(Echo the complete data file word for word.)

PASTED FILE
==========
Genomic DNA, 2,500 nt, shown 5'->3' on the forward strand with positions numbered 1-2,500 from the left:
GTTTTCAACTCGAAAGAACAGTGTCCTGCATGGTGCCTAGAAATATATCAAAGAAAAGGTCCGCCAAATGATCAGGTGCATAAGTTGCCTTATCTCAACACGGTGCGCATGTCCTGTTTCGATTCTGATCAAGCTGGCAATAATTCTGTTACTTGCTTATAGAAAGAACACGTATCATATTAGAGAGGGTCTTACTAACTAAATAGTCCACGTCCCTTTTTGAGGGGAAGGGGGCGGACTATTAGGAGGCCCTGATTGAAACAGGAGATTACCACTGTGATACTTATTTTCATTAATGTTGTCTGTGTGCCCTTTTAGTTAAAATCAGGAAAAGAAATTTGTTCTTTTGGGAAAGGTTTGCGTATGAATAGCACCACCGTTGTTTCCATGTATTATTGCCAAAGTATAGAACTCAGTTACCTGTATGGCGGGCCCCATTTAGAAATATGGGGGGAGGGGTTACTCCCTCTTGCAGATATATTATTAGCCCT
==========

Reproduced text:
Genomic DNA, 2,500 nt, shown 5'->3' on the forward strand with positions numbered 1-2,500 from the left:
GTTTTCAACTCGAAAGAACAGTGTCCTGCATGGTGCCTAGAAATATATCAAAGAAAAGGTCCGCCAAATGATCAGGTGCATAAGTTGCCTTATCTCAACACGGTGCGCATGTCCTGTTTCGATTCTGATCAAGCTGGCAATAATTCTGTTACTTGCTTATAGAAAGAACACGTATCATATTAGAGAGGGTCTTACTAACTAAATAGTCCACGTCCCTTTTTGAGGGGAAGGGGGCGGACTATTAGGAGGCCCTGATTGAAACAGGAGATTACCACTGTGATACTTATTTTCATTAATGTTGTCTGTGTGCCCTTTTAGTTAAAATCAGGAAAAGAAATTTGTTCTTTTGGGAAAGGTTTGCGTATGAATAGCACCACCGTTGTTTCCATGTATTATTGCCAAAGTATAGAACTCAGTTACCTGTATGGCGGGCCCCATTTAGAAATATGGGGGGAGGGGTTACTCCCTCTTGCAGATATATTATTAGCCCT